Eugene Weekly : Summer Guide : 6.4.09


Thermal Delights
Area hot springs beckon 
By Jessica Hirst

My first introduction to the joy of hot springs came in college, after a long New England winter. The snow had been beautiful at first, but that winter slowly devolved into dingy snowbanks, treacherous sidewalks and bare trees clawing at the sky’s meager light. I began to understand why the Puritans, with their sallow complexions, drafty clapboard houses and chilled bones, considered wintertime God’s way of punishing them for their sins. 

In early spring, I bailed on it all for a camping trip in Arizona with some friends. While hiking through sunlit, amber-colored canyons, we happened on the smell of sulfur and a cluster of steamy pools. It didn’t take long for us to shed our heavy packs, our sweaty clothes and the last remnants of winter. Our toes squished into the thick ooze at the bottom of the pool, the hot water stung my skin and all was right with the world once again.

Because of western Oregon’s underground geologic activity, the Willamette Valley offers many opportunities for revitalizing yourself in mineral-rich hot springs after a long, grey winter. Whether you’re the ooze-between-the-toes type or the deck-chair-and-towel type, you can find hot springs that suit your style as long as you’re willing to drive for an hour or a little longer.

Below is a small sampling of several popular hot springs not too far from Eugene. One is located in a resort setting, and a few are in natural settings with easy access to a creek or river. In these cases, you’ll want to be careful of the nearby current, which can be swift, and of hot spots within the pools, which can be scalding. Also know that many visitors to the natural hot springs get in the spirit by going au naturel — in the buff — themselves.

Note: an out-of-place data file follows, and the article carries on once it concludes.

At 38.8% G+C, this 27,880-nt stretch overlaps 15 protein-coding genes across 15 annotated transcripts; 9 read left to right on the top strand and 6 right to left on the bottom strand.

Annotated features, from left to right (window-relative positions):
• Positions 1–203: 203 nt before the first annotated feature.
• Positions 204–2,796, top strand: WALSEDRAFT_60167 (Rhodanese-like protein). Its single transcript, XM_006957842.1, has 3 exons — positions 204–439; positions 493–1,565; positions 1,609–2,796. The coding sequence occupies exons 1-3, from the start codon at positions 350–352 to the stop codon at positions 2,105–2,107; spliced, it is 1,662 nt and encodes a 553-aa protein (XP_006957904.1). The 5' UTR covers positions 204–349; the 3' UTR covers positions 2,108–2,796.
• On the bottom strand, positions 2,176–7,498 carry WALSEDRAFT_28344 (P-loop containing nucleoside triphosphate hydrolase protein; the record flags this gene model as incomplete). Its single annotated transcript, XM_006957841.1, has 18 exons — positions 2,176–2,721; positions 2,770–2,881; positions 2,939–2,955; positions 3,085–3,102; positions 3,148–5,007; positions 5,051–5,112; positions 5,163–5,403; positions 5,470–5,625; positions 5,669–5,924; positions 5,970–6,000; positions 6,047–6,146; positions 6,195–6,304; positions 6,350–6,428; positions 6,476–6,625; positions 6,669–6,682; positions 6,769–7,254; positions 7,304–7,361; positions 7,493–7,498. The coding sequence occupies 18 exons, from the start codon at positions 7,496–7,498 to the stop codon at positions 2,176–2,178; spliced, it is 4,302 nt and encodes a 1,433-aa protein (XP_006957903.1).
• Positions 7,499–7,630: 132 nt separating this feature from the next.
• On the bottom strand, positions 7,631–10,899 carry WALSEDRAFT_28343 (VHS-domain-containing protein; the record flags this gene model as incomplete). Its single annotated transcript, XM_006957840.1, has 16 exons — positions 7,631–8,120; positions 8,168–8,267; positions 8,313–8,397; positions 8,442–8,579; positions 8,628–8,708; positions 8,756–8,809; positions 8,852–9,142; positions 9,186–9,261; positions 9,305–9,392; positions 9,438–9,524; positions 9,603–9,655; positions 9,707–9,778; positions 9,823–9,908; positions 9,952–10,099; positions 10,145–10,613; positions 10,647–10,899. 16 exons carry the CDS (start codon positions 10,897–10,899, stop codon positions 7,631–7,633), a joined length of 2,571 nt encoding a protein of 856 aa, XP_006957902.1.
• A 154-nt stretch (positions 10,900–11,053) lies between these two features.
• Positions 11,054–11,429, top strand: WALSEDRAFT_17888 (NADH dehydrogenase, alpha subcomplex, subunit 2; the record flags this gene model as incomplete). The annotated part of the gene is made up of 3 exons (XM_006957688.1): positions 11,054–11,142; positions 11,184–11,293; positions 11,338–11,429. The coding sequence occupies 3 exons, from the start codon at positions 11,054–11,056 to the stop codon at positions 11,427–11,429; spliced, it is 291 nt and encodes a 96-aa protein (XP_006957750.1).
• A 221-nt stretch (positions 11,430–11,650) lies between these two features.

McCredie Hot Springs

McCredie is just off Highway 58, about 50 miles from Eugene and 11 miles from Oakridge. The five pools here are close to the road, and there’s ample parking. The pools are traditionally nude, but they’re screened from view by foliage. You’ll find several pools on both sides of Salt Creek, and if the creek isn’t too high it makes an excellent cold dunk. 

Here, you’re just as likely to find truckers soaking their stiff backs as dreadlocked couples showing off their tattoos. The pools, which are open to the elements, are very hot at the spring source but get cooler farther down. 


Cougar (Terwilliger) Hot Springs

This popular spot is located in the Willamette National Forest, near the Cougar Reservoir and about 50 miles east of Eugene. Its five pools are set into the hillside and surrounded by large boulders and evergreens. Due to high water flow, the pools are clearer than many other natural hot springs. Birthday suits abound here, and the pools have a reputation for being popular with the Rainbows. There’s also a swimming hole nearby. 

After you park, you’ll find a steep quarter-mile hike to the hot springs. Before you begin hiking, be sure to pay the $5 day pass to avoid being hassled by one of the ever-present forest rangers. 


Belknap Hot Springs

If you prefer constructed pools and bathing suits, consider taking a trip to Belknap Hot Springs and Lodge. Belknap is located about 60 miles from Eugene on the McKenzie River. Even if you don’t stay in the lodge, you can still soak in the spacious lower pool for $7 per hour or $12 per day.

Belknap’s mineral hot springs pools are frequented by locals of all ages, especially the silver-haired set. The water in the lower pool, which is about the size of a typical motel swimming pool, is warm enough to loosen up your muscles without being too hot. Bobbing blissfully on a Styrofoam noodle is all the rage here, so bring yours along if you have one. 

The vibe at Belknap is friendly and relaxing, and the rushing sound of the nearby McKenzie River will sooth your psyche as you relax on a deck chair after your soak.